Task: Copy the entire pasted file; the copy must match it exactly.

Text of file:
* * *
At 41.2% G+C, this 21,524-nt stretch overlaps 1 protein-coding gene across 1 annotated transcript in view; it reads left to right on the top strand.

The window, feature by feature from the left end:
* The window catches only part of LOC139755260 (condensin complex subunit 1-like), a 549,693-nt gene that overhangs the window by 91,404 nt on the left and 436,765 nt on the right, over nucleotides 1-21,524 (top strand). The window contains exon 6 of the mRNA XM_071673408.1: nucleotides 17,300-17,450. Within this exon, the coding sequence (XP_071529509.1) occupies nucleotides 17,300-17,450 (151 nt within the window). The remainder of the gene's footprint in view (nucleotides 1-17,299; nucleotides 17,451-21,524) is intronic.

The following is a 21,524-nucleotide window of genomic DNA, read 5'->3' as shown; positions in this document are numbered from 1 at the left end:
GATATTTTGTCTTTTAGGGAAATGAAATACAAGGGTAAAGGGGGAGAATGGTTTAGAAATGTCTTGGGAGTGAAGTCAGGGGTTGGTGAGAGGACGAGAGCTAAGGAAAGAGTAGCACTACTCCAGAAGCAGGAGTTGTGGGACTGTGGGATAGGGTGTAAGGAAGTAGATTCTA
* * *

At 41.2% G+C, this 21,524-nt stretch overlaps 1 protein-coding gene across 1 annotated transcript in view; it reads left to right on the top strand.

The window, feature by feature from the left end:
* The window catches only part of LOC139755260 (condensin complex subunit 1-like), a 549,693-nt gene that overhangs the window by 91,404 nt on the left and 436,765 nt on the right, over nucleotides 1-21,524 (top strand). The window contains exon 6 of the mRNA XM_071673408.1: nucleotides 17,300-17,450. Within this exon, the coding sequence (XP_071529509.1) occupies nucleotides 17,300-17,450 (151 nt within the window). The remainder of the gene's footprint in view (nucleotides 1-17,299; nucleotides 17,451-21,524) is intronic.

The following is a 21,524-nucleotide window of genomic DNA, read 5'->3' as shown; positions in this document are numbered from 1 at the left end:
GATATTTTGTCTTTTAGGGAAATGAAATACAAGGGTAAAGGGGGAGAATGGTTTAGAAATGTCTTGGGAGTGAAGTCAGGGGTTGGTGAGAGGACGAGAGCTAAGGAAAGAGTAGCACTACTCCAGAAGCAGGAGTTGTGGGACTGTGGGATAGGGTGTAAGGAAGTAGATTCTA